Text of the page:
Having just spent a week with one, I know why there are so many Ford Explorers running around on Utah roads. There just aren't many vehicles that offer so much for . . . well, not so little, not at $20,000 and up, but a lot of value for those dollars.

You've seen them too, of course. Explorers are cutting seriously into sales of the longtime king of the "sport utility" vehicles (family division), the Jeep Cherokee, and seem to be more than enough competition for General Motors' new Chevrolet S-10 Blazer and GMC S-15 Jimmy compact "sportutes" as they are known in the industry.And why not. With four-wheel-drive, seating for five (six if you don't opt for the console between the front seats), a huge cargo space, an eye-pleasing design, lots of available luxury options and a brawny "I'm-a-Westerner" image, the Explorer could have been designed with Utahns in mind.

Might as well admit it. People don't buy Explorers just for utility. I mean if you want to haul 2X4s and sacks of concrete, a pickup truck does it better. And if you want to haul people, a minivan hauls more of them and a sedan does it in more comfort.

Nope, Explorers are bought because they can haul stuff and haul people and look good doing it. In other words, the Explorer is an affordable Range Rover.

For $20,000-$25,000 less than a Range Rover, depending on options and the deal you can cut, you get a vehicle that does virtually everything the RR can do but without breaking down as often (according to frequency of repair reports). Best of all, you get almost as much status.

I know, the Rover has that certain British something (Prince Charles supposedly takes one grouse hunting on the moors) but the Ford comes so close for so much less money . . . You could buy a very nice boat to tow behind your Explorer for that extra $25,000.

The Explorer certainly gives away nothing in quality or fit and finish. It is screwed together about as well as anything the Land of the Rising Sun has to offer. When you close the door of an Explorer, it sounds and feels like a bank vault swinging shut.

Explorer's interior is the best I've seen in a sportute; in fact, it's better than many sedans. The dash layout is good, seats are supportive but comfortable and no one, not even 6-footers, will feel cramped. Also, while it is easy to get in and out of, you still rise well above the majority of the other cars. Sportute owners just naturally feel superior to sedan drivers.

Is this a perfect vehicle for Utah families? It comes awfully close. After six days behind the wheel I came away with only two complaints: 1)While the ride quality is quite smooth for a truck it is rough compared to most cars, and 2) its rated gas mileage of 15 mpg city and 20 mpg highway makes for a pretty expensive commute to work or run to the store (some published reports put Explorer mileage around town as low as 13 mpg.)

And let's face it, that's what most people use their cars for. Very few Explorer buyers will ever take it into conditions where they really need 4WD, low-range transmission capability, high road clearance and big off-road tires.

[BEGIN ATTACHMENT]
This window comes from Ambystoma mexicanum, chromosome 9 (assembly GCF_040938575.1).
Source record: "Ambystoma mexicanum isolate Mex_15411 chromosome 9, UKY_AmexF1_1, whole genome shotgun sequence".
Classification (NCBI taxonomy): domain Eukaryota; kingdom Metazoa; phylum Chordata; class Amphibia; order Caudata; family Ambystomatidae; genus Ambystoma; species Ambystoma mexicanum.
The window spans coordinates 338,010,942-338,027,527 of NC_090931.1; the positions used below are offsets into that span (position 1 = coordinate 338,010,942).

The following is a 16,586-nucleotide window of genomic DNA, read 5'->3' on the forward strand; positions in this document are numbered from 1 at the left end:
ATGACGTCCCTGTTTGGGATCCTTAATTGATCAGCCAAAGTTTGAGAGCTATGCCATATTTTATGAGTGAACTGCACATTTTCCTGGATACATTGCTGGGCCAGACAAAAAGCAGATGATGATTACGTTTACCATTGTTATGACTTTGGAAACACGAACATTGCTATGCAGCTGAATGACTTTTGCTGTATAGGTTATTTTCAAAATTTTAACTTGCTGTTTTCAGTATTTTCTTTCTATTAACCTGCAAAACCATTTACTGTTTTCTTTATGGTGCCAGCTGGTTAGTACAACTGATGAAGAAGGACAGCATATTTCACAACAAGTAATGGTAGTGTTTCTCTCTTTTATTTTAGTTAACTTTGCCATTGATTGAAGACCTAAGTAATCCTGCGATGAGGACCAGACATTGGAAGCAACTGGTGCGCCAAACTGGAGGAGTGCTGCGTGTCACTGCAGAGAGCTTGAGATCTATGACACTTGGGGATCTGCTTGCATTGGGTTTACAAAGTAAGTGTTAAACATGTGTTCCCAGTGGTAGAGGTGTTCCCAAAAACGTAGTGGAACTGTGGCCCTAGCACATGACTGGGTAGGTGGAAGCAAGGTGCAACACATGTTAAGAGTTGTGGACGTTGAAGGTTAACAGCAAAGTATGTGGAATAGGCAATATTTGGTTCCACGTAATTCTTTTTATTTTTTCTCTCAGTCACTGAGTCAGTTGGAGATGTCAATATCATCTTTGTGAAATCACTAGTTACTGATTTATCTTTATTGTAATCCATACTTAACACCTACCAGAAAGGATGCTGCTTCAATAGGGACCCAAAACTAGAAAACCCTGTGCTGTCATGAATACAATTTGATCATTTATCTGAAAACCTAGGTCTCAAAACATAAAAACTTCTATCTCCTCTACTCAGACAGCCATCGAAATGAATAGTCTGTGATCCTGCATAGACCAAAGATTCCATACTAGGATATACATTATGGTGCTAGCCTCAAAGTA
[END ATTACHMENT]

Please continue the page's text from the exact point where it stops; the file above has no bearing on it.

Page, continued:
Incidentally, I did take it off road for a short stint and ran out of courage long before the Explorer ran out of climbing ability. The point is, you pay for a lot of off-road capability that you will seldom need. The trade-off is mediocre ride quality and poor gas mileage, both of which you always need.

But even if it never leaves the asphalt, there obviously are a lot of people willing to make the necessary ride and fuel economy concessions in order to own one. Ford's compact utility sales, including Explorer and its Bronco II predecessor, are up 84 percent from a year ago and have increased every month since the Explorer was introduced in March 1990.

The combination of trucklike utility and carlike amenities - lighted vanity mirrors, for heaven's sake - seems to be irresistible.

The Explorer lineup includes two-and four-door models but it's the four-door that is logging the majority of sales for Ford. Incidentally, Mazda's Navajo is a rebadged clone of the Explorer - a nice switch on the Japanese - but is only available as a two-door.

Explorer features a 4.0 liter V-6 engine generating 155 hp that can be teamed with a five-speed manual overdrive or optional four-speed automatic overdrive, the tranny of choice for most Explorer buyers.

Other standard equipment includes electronic rear anti-lock brakes; Touch Drive that allows you to switch between two- and four-wheel-drive by touching a button (same for the low-range transfer case) and Twin Traction-Beams on 4WD models. You can get a 2WD model, but that would seem to defeat the whole purpose of buying a sportute.

Base price of the Explorer is $17,219, but I defy you to find one at that price. Virtually all Explorers will have enough luxo options - AC, stereo cassette, power windows, door locks, luggage rack, fancy wheels and so forth, to push the price to $22,000.

Others, with leather power seats, consoles, sun roofs and such can, after "extra dealer profit" is added, move the price beyond $25,000 before you can say "sticker shock."